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Freedom Fridays

July 21, 2017 – California’s anti-trucking regulations need to hit the road

Highlighting burdensome and unconstitutional California regulations on our trucking industry.

 

Defending F4A Preemption in the Trucking Industry

 

Over twenty years ago, as Congress was considering legislation to scale back the patchwork of burdensome state regulations in the domestic airline industry, many Representatives agreed that the domestic trucking industry was due for regulatory relief as well.  As a result, a provision was included in the 1994 Federal Aviation Administration Authorization Act (“F4A”) creating uniform federal standards for the trucking industry, similar to those in the airline industry. This change alleviated much of the burden on motor carriers to comply with the disparate standards in every state. Based on Congress’  authority under Article I Section 8 of the Constitution to regulate interstate commerce, the F4A  provision prohibits states from enforcing any law “related to” a motor carrier’s “price, route, or service…with respect to the transportation of property.”  In short, federal law overrules the authority of state motor carrier laws—or, to use the legal terminology, it “preempts” it.

 

Why is this a problem?

Not surprisingly, the preemption provision was challenged in 2014 in California, where state law requires far more stringent meal and rest break standards—commonly referred to as “hours-of-service” regulations—than those established pursuant to F4A  .The U.S. Ninth Circuit Court of Appeals, which has jurisdiction over California and eight other states, including Arizona, made a ludicrously narrow determination in  Dilts v. Penske Logistics that because California’s meal and rest rules do not pertain directly to the “price, route, or service” clause of federal law, they are not preempted.  Unfortunately, although the U.S. Supreme Court has ruled in similar cases that the “related to” language in F4A has “broad pre-emptive purpose,” it declined to hear an appeal of the Dilts case, leaving the Ninth Circuit’s ruling to stand.  Truckers from Arizona and elsewhere will continue to be forced to conform their operations to California’s overly-stringent trucking regulations every time they cross the state line.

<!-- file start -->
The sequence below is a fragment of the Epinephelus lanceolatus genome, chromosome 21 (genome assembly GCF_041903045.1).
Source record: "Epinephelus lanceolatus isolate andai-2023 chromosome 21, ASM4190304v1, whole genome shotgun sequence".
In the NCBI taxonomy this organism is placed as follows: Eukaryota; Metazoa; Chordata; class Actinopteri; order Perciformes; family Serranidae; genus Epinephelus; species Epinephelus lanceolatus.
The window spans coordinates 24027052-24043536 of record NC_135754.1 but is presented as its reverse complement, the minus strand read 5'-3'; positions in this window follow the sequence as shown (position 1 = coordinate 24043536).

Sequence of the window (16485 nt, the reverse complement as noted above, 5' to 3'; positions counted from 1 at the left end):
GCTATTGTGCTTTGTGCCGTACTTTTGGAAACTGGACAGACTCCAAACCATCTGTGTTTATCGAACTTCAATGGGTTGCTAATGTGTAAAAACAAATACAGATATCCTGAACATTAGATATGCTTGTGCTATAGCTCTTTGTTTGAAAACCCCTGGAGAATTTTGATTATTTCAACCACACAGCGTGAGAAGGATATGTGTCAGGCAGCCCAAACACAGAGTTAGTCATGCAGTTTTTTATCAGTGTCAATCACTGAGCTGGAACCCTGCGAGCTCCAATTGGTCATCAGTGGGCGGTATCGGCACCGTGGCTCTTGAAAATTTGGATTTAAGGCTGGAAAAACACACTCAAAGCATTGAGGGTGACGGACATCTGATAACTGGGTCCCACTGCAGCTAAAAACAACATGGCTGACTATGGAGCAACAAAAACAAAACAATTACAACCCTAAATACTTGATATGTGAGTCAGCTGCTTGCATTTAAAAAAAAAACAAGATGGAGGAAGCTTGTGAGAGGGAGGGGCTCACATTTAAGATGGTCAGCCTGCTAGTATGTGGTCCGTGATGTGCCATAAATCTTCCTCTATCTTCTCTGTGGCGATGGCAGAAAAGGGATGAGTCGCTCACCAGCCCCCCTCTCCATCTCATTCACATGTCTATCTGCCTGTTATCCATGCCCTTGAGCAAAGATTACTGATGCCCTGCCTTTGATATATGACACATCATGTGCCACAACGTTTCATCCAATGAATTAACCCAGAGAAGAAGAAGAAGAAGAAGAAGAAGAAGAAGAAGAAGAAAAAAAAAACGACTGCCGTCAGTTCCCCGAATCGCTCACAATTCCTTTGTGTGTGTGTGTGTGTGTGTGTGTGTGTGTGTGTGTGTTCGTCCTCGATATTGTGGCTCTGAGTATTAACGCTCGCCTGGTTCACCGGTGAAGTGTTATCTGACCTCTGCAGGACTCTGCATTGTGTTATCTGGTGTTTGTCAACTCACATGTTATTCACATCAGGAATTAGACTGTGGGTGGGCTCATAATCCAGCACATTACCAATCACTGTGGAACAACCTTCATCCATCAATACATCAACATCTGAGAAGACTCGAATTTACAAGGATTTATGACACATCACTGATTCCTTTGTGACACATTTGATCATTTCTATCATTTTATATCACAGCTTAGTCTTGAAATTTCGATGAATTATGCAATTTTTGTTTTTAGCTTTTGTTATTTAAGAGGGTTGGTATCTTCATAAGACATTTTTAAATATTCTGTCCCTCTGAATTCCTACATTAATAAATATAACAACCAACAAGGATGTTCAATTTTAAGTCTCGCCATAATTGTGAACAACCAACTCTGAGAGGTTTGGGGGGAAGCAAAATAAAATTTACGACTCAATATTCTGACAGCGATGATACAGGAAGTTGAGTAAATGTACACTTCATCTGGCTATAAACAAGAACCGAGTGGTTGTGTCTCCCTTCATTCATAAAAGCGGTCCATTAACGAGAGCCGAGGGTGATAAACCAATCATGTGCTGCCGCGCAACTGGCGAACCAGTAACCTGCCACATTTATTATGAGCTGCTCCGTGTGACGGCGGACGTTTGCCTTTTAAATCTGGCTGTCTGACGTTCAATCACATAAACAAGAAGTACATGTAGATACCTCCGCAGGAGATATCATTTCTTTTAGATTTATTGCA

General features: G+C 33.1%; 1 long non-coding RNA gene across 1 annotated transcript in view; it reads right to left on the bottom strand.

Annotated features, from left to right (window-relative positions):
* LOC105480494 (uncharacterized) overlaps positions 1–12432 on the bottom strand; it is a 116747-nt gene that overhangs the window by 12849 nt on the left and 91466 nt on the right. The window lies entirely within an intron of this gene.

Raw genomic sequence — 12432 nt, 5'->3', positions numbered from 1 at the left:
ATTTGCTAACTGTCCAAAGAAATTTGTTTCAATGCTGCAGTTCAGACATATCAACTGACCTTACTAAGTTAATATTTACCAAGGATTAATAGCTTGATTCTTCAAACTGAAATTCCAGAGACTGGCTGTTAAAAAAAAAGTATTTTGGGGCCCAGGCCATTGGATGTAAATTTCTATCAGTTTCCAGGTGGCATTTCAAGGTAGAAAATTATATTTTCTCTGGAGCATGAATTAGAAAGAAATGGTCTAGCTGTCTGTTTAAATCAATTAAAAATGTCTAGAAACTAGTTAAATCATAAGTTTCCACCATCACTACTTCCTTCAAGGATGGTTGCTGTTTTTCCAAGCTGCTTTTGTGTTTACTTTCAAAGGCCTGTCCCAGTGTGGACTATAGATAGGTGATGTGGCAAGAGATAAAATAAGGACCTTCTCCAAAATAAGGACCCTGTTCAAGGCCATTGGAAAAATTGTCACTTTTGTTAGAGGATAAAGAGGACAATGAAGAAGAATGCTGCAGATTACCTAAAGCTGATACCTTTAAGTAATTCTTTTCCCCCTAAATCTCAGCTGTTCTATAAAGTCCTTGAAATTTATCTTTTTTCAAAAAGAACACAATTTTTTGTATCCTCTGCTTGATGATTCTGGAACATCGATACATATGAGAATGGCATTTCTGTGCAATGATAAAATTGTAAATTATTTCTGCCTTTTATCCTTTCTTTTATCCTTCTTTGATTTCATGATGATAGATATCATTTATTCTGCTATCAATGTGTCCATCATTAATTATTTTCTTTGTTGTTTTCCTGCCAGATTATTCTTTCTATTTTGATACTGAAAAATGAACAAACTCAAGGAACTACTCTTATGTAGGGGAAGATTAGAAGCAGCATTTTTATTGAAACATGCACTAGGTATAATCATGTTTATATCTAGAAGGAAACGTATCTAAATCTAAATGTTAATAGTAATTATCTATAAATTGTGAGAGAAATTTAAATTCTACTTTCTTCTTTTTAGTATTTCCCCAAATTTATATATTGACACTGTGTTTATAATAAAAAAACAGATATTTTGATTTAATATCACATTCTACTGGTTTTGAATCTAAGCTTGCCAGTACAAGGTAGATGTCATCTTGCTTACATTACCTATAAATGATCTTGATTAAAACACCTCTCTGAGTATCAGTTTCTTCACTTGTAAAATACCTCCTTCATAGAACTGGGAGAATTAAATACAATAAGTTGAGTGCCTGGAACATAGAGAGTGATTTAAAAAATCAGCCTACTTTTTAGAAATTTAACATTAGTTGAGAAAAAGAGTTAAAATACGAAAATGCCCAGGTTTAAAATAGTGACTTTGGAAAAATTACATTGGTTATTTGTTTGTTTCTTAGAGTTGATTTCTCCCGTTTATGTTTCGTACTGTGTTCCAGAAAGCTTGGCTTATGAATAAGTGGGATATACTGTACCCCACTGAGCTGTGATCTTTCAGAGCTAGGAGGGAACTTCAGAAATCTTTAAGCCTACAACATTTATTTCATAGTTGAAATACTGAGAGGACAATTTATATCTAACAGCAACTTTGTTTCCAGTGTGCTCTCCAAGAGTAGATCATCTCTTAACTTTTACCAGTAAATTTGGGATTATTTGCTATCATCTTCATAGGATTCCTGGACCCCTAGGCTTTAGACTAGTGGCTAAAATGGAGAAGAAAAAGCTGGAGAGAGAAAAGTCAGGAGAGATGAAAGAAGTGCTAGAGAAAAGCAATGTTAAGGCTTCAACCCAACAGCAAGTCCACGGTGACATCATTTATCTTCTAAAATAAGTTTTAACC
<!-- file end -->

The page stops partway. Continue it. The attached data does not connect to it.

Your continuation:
How can we solve this problem?

While I am a strong proponent of states’ rights, there are a handful of issues over which Congress has clear constitutional authority.  In the coming weeks, I will be supporting legislation offered by Representative Jeff Denham (R-CA) that further clarifies the right of the federal government to set uniform standards for truckers across the country.  We simply cannot allow our vital interstate commerce to fall victim to an incoherent patchwork of burdensome regulations: our economic and national security depend on resisting this ominous trend.

 

What are they saying?

“California’s regulatory overreach is hurting the Arizona trucking industry and the customers who depend on our services.  We must have uniform national standards, and I commend Congressman Biggs and his colleagues in the House of Representatives for highlighting this issue and hope that their efforts at reform will be successful.” – Dave Berry, Vice President, Swift Transportation Corporation

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